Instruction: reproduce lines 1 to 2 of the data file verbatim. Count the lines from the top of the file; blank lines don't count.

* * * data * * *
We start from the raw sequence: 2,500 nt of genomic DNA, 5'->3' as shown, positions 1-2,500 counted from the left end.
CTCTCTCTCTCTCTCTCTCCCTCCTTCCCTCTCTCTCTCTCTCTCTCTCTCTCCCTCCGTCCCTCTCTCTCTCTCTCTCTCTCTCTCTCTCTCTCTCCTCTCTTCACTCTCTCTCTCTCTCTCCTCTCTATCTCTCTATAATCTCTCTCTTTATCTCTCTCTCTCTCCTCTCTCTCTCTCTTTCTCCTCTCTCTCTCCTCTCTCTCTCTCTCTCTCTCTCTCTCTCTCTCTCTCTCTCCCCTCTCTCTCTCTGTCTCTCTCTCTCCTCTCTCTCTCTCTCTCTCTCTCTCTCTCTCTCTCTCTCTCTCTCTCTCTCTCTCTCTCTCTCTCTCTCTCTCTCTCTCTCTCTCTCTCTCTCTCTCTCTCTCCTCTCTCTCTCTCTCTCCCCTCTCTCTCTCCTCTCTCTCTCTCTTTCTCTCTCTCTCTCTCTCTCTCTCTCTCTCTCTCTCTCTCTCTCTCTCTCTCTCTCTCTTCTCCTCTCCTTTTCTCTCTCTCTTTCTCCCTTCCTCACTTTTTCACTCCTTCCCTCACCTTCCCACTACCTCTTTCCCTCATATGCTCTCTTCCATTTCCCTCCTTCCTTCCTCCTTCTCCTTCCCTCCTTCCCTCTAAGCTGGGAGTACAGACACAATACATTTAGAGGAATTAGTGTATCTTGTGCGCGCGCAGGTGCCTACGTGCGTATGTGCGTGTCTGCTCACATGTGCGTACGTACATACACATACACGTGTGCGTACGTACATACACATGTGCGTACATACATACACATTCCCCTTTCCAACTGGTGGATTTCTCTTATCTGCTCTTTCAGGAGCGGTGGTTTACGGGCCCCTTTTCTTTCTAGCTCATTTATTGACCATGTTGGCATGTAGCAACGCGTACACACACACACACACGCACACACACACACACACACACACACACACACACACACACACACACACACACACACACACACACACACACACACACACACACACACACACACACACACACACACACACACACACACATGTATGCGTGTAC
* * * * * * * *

We start from the raw sequence: 2,500 nt of genomic DNA, 5'->3' as shown, positions 1-2,500 counted from the left end.
CTCTCTCTCTCTCTCTCTCCCTCCTTCCCTCTCTCTCTCTCTCTCTCTCTCTCCCTCCGTCCCTCTCTCTCTCTCTCTCTCTCTCTCTCTCTCTCTCCTCTCTTCACTCTCTCTCTCTCTCTCCTCTCTATCTCTCTATAATCTCTCTCTTTATCTCTCTCTCTCTCCTCTCTCTCTCTCTTTCTCCTCTCTCTCTCCTCTCTCTCTCTCTCTCTCTCTCTCTCTCTCTCTCTCTCTCCCCTCTCTCTCTCTGTCTCTCTCTCTCCTCTCTCTCTCTCTCTCTCTCTCTCTCTCTCTCTCTCTCTCTCTCTCTCTCTCTCTCTCTCTCTCTCTCTCTCTCTCTCTCTCTCTCTCTCTCTCTCTCTCTCCTCTCTCTCTCTCTCTCCCCTCTCTCTCTCCTCTCTCTCTCTCTTTCTCTCTCTCTCTCTCTCTCTCTCTCTCTCTCTCTCTCTCTCTCTCTCTCTCTCTCTCTTCTCCTCTCCTTTTCTCTCTCTCTTTCTCCCTTCCTCACTTTTTCACTCCTTCCCTCACCTTCCCACTACCTCTTTCCCTCATATGCTCTCTTCCATTTCCCTCCTTCCTTCCTCCTTCTCCTTCCCTCCTTCCCTCTAAGCTGGGAGTACAGACACAATACATTTAGAGGAATTAGTGTATCTTGTGCGCGCGCAGGTGCCTACGTGCGTATGTGCGTGTCTGCTCACATGTGCGTACGTACATACACATACACGTGTGCGTACGTACATACACATGTGCGTACATACATACACATTCCCCTTTCCAACTGGTGGATTTCTCTTATCTGCTCTTTCAGGAGCGGTGGTTTACGGGCCCCTTTTCTTTCTAGCTCATTTATTGACCATGTTGGCATGTAGCAACGCGTACACACACACACACACGCACACACACACACACACACACACACACACACACACACACACACACACACACACACACACACACACACACACACACACACACACACACACACACACACACACACACACACACACACATGTATGCGTGTAC